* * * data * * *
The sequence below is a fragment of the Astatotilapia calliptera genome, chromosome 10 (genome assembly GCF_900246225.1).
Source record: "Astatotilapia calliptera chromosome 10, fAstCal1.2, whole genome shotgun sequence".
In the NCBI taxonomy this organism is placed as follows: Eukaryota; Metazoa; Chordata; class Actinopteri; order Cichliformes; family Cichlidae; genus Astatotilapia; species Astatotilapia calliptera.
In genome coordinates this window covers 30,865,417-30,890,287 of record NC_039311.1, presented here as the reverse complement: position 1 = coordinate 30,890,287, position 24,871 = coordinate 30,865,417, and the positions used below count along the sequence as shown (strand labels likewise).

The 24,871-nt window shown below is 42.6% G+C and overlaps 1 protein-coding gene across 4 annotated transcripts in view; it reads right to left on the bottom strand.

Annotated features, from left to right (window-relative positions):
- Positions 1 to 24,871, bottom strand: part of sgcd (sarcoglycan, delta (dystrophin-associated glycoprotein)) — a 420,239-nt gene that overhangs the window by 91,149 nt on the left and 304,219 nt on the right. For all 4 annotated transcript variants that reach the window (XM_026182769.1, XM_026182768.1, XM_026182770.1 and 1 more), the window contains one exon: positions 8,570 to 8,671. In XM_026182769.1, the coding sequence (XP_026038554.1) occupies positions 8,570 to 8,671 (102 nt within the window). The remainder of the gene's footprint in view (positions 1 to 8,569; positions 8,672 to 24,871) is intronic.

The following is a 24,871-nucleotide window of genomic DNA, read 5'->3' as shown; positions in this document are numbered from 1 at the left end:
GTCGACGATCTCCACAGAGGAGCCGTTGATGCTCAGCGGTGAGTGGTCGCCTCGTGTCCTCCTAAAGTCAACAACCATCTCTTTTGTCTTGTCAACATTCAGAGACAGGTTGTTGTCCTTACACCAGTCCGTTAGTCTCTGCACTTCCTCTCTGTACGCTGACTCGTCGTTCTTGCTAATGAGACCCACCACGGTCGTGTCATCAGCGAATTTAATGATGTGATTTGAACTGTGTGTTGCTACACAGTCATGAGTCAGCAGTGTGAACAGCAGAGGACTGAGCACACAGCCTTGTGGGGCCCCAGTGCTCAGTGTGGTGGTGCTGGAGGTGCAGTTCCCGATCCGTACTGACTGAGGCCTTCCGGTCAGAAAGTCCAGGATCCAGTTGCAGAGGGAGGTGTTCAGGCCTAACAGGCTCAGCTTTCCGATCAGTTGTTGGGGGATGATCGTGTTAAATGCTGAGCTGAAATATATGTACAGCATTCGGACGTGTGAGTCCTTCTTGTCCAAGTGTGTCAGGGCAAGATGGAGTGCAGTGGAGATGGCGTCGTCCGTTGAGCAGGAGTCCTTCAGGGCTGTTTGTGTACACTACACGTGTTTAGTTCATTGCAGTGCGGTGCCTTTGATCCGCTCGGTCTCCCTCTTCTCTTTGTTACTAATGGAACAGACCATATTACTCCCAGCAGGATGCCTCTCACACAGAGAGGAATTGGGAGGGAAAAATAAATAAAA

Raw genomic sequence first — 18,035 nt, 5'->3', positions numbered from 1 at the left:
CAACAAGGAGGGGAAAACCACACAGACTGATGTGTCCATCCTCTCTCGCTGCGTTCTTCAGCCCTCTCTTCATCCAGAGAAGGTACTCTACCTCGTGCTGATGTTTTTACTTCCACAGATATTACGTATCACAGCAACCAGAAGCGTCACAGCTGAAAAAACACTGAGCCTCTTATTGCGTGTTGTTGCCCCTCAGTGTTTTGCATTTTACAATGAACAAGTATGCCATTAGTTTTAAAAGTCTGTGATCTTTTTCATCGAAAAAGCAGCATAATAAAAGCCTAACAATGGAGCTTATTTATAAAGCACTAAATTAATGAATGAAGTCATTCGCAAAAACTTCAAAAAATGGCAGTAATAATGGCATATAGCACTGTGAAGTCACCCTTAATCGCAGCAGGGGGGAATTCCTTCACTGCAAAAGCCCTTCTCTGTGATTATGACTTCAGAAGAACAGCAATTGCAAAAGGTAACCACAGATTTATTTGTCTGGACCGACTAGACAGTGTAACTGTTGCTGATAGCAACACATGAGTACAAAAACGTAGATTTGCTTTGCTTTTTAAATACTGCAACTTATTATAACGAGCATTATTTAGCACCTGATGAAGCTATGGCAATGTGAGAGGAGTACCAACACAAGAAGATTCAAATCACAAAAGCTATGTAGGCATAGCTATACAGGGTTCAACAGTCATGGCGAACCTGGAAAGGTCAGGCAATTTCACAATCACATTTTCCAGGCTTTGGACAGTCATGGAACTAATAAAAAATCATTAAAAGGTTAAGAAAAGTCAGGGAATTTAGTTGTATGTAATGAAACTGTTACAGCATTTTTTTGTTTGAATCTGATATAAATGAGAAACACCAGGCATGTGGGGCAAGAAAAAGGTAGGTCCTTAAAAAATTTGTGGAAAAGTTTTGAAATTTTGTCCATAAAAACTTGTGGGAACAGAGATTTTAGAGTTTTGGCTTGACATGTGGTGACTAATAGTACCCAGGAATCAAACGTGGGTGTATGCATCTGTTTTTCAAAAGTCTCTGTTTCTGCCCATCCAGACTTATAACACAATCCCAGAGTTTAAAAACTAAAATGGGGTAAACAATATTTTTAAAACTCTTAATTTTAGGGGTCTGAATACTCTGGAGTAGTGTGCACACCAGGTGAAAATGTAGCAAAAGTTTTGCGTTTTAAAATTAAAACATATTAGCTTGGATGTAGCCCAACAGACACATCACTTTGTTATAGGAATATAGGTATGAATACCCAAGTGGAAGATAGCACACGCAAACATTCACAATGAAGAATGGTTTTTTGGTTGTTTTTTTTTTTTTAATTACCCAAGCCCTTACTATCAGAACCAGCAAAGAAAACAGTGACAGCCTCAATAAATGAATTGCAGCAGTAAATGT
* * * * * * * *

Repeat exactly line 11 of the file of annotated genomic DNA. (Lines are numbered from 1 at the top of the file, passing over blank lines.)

CAACAAGGAGGGGAAAACCACACAGACTGATGTGTCCATCCTCTCTCGCTGCGTTCTTCAGCCCTCTCTTCATCCAGAGAAGGTACTCTACCTCGTGCTGATGTTTTTACTTCCACAGATATTACGTATCACAGCAACCAGAAGCGTCACAGCTGAAAAAACACTGAGCCTCTTATTGCGTGTTGTTGCCCCTCAGTGTTTTGCATTTTACAATGAACAAGTATGCCATTAGTTTTAAAAGTCTGTGATCTTTTTCATCGAAAAAGCAGCATAATAAAAGCCTAACAATGGAGCTTATTTATAAAGCACTAAATTAATGAATGAAGTCATTCGCAAAAACTTCAAAAAATGGCAGTAATAATGGCATATAGCACTGTGAAGTCACCCTTAATCGCAGCAGGGGGGAATTCCTTCACTGCAAAAGCCCTTCTCTGTGATTATGACTTCAGAAGAACAGCAATTGCAAAAGGTAACCACAGATTTATTTGTCTGGACCGACTAGACAGTGTAACTGTTGCTGATAGCAACACATGAGTACAAAAACGTAGATTTGCTTTGCTTTTTAAATACTGCAACTTATTATAACGAGCATTATTTAGCACCTGATGAAGCTATGGCAATGTGAGAGGAGTACCAACACAAGAAGATTCAAATCACAAAAGCTATGTAGGCATAGCTATACAGGGTTCAACAGTCATGGCGAACCTGGAAAGGTCAGGCAATTTCACAATCACATTTTCCAGGCTTTGGACAGTCATGGAACTAATAAAAAATCATTAAAAGGTTAAGAAAAGTCAGGGAATTTAGTTGTATGTAATGAAACTGTTACAGCATTTTTTTGTTTGAATCTGATATAAATGAGAAACACCAGGCATGTGGGGCAAGAAAAAGGTAGGTCCTTAAAAAATTTGTGGAAAAGTTTTGAAATTTTGTCCATAAAAACTTGTGGGAACAGAGATTTTAGAGTTTTGGCTTGACATGTGGTGACTAATAGTACCCAGGAATCAAACGTGGGTGTATGCATCTGTTTTTCAAAAGTCTCTGTTTCTGCCCATCCAGACTTATAACACAATCCCAGAGTTTAAAAACTAAAATGGGGTAAACAATATTTTTAAAACTCTTAATTTTAGGGGTCTGAATACTCTGGAGTAGTGTGCACACCAGGTGAAAATGTAGCAAAAGTTTTGCGTTTTAAAATTAAAACATATTAGCTTGGATGTAGCCCAACAGACACATCACTTTGTTATAGGAATATAGGTATGAATACCCAAGTGGAAGATAGCACACGCAAACATTCACAATGAAGAATGGTTTTTTGGTTGTTTTTTTTTTTTTAATTACCCAAGCCCTTACTATCAGAACCAGCAAAGAAAACAGTGACAGCCTCAATAAATGAATTGCAGCAGTAAATGT